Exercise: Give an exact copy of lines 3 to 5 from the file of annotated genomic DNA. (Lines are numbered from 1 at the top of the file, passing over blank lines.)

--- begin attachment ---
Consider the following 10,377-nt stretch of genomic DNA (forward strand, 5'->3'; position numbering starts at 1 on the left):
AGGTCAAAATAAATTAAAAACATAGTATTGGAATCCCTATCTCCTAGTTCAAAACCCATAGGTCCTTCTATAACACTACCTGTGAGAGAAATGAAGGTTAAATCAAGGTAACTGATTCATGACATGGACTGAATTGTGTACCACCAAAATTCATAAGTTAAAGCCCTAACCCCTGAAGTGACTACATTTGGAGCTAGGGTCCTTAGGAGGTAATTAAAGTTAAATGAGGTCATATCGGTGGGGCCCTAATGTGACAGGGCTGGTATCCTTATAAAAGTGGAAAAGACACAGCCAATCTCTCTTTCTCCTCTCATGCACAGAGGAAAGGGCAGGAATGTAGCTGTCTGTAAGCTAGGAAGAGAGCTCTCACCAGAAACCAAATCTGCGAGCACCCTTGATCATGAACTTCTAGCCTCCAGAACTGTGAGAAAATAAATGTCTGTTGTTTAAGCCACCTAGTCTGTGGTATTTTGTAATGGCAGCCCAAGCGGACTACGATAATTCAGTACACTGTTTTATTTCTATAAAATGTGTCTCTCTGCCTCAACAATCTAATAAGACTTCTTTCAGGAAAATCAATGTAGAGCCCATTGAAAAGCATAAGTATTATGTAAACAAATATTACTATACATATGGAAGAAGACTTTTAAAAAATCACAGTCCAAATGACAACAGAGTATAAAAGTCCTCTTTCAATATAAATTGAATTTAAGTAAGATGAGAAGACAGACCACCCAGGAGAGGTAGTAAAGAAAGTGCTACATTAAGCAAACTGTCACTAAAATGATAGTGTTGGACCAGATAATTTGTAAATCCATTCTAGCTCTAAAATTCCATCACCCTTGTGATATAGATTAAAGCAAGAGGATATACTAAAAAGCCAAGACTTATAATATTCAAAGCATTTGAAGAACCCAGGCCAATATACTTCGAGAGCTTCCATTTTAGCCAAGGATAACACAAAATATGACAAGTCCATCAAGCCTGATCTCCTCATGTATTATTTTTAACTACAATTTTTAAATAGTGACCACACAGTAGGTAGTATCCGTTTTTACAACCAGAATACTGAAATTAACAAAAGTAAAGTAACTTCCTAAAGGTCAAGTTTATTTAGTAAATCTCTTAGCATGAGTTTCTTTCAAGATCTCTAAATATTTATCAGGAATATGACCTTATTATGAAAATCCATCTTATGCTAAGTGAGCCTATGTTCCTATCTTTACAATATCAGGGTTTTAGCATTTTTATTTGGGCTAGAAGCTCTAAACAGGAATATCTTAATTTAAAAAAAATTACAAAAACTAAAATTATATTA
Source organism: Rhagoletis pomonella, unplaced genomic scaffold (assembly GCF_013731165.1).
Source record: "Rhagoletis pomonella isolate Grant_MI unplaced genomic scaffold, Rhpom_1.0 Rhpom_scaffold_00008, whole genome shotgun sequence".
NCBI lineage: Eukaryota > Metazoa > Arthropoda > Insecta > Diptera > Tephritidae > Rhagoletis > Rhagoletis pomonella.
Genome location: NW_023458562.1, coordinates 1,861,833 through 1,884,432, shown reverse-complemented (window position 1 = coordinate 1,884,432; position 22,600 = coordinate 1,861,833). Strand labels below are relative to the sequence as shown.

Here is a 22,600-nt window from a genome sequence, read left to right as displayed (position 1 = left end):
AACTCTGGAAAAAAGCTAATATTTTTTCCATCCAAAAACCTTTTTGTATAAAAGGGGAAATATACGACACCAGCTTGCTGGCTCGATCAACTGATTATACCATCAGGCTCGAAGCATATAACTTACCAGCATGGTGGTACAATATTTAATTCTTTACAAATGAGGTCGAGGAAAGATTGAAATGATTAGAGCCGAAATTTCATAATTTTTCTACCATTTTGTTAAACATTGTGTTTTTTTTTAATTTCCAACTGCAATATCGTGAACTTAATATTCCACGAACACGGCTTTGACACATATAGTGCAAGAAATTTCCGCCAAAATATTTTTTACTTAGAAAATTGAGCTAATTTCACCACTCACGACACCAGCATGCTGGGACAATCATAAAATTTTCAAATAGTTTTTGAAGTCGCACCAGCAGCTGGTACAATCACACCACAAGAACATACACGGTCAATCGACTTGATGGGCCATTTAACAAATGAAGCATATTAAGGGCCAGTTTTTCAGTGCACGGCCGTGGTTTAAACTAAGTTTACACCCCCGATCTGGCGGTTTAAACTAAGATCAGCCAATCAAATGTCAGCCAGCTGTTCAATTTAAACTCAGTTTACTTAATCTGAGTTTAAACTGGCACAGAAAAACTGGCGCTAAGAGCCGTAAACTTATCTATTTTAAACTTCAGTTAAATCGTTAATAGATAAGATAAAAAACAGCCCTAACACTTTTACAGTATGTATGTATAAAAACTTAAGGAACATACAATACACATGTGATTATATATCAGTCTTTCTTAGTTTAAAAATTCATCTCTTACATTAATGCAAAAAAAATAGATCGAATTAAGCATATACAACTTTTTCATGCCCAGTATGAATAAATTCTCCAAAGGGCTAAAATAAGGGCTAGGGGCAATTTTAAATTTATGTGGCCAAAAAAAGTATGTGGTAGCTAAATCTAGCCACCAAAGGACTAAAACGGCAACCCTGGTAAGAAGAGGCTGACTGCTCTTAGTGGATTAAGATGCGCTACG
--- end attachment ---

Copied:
Source organism: Rhagoletis pomonella, unplaced genomic scaffold (assembly GCF_013731165.1).
Source record: "Rhagoletis pomonella isolate Grant_MI unplaced genomic scaffold, Rhpom_1.0 Rhpom_scaffold_00008, whole genome shotgun sequence".
NCBI lineage: Eukaryota > Metazoa > Arthropoda > Insecta > Diptera > Tephritidae > Rhagoletis > Rhagoletis pomonella.